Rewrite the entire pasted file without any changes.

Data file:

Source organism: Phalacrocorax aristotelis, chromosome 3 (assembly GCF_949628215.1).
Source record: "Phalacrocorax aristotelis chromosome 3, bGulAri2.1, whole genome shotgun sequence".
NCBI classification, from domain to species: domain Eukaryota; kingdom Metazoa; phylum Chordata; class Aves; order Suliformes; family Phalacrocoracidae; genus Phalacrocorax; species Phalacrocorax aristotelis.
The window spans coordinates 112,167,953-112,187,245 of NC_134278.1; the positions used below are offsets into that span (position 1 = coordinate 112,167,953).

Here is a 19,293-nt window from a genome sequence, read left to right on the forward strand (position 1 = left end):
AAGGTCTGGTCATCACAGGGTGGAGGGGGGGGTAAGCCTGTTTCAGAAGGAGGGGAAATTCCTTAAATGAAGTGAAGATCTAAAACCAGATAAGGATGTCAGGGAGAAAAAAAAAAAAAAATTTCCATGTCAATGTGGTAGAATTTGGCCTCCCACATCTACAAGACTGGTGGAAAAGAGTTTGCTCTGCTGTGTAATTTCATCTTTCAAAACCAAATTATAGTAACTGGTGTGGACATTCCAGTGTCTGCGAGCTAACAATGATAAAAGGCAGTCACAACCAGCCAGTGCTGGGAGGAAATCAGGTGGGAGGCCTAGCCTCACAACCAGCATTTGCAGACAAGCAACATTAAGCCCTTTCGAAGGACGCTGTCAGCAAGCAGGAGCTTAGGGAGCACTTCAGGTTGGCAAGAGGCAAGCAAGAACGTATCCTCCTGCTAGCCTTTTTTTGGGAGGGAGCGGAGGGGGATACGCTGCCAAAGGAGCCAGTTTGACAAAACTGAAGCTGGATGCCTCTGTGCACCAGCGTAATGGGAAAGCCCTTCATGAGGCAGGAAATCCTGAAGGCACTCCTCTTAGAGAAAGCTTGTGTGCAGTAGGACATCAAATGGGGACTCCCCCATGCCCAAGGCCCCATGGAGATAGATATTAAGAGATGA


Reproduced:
Source organism: Phalacrocorax aristotelis, chromosome 3 (assembly GCF_949628215.1).
Source record: "Phalacrocorax aristotelis chromosome 3, bGulAri2.1, whole genome shotgun sequence".
NCBI classification, from domain to species: domain Eukaryota; kingdom Metazoa; phylum Chordata; class Aves; order Suliformes; family Phalacrocoracidae; genus Phalacrocorax; species Phalacrocorax aristotelis.
The window spans coordinates 112,167,953-112,187,245 of NC_134278.1; the positions used below are offsets into that span (position 1 = coordinate 112,167,953).

Here is a 19,293-nt window from a genome sequence, read left to right on the forward strand (position 1 = left end):
AAGGTCTGGTCATCACAGGGTGGAGGGGGGGGTAAGCCTGTTTCAGAAGGAGGGGAAATTCCTTAAATGAAGTGAAGATCTAAAACCAGATAAGGATGTCAGGGAGAAAAAAAAAAAAAAATTTCCATGTCAATGTGGTAGAATTTGGCCTCCCACATCTACAAGACTGGTGGAAAAGAGTTTGCTCTGCTGTGTAATTTCATCTTTCAAAACCAAATTATAGTAACTGGTGTGGACATTCCAGTGTCTGCGAGCTAACAATGATAAAAGGCAGTCACAACCAGCCAGTGCTGGGAGGAAATCAGGTGGGAGGCCTAGCCTCACAACCAGCATTTGCAGACAAGCAACATTAAGCCCTTTCGAAGGACGCTGTCAGCAAGCAGGAGCTTAGGGAGCACTTCAGGTTGGCAAGAGGCAAGCAAGAACGTATCCTCCTGCTAGCCTTTTTTTGGGAGGGAGCGGAGGGGGATACGCTGCCAAAGGAGCCAGTTTGACAAAACTGAAGCTGGATGCCTCTGTGCACCAGCGTAATGGGAAAGCCCTTCATGAGGCAGGAAATCCTGAAGGCACTCCTCTTAGAGAAAGCTTGTGTGCAGTAGGACATCAAATGGGGACTCCCCCATGCCCAAGGCCCCATGGAGATAGATATTAAGAGATGA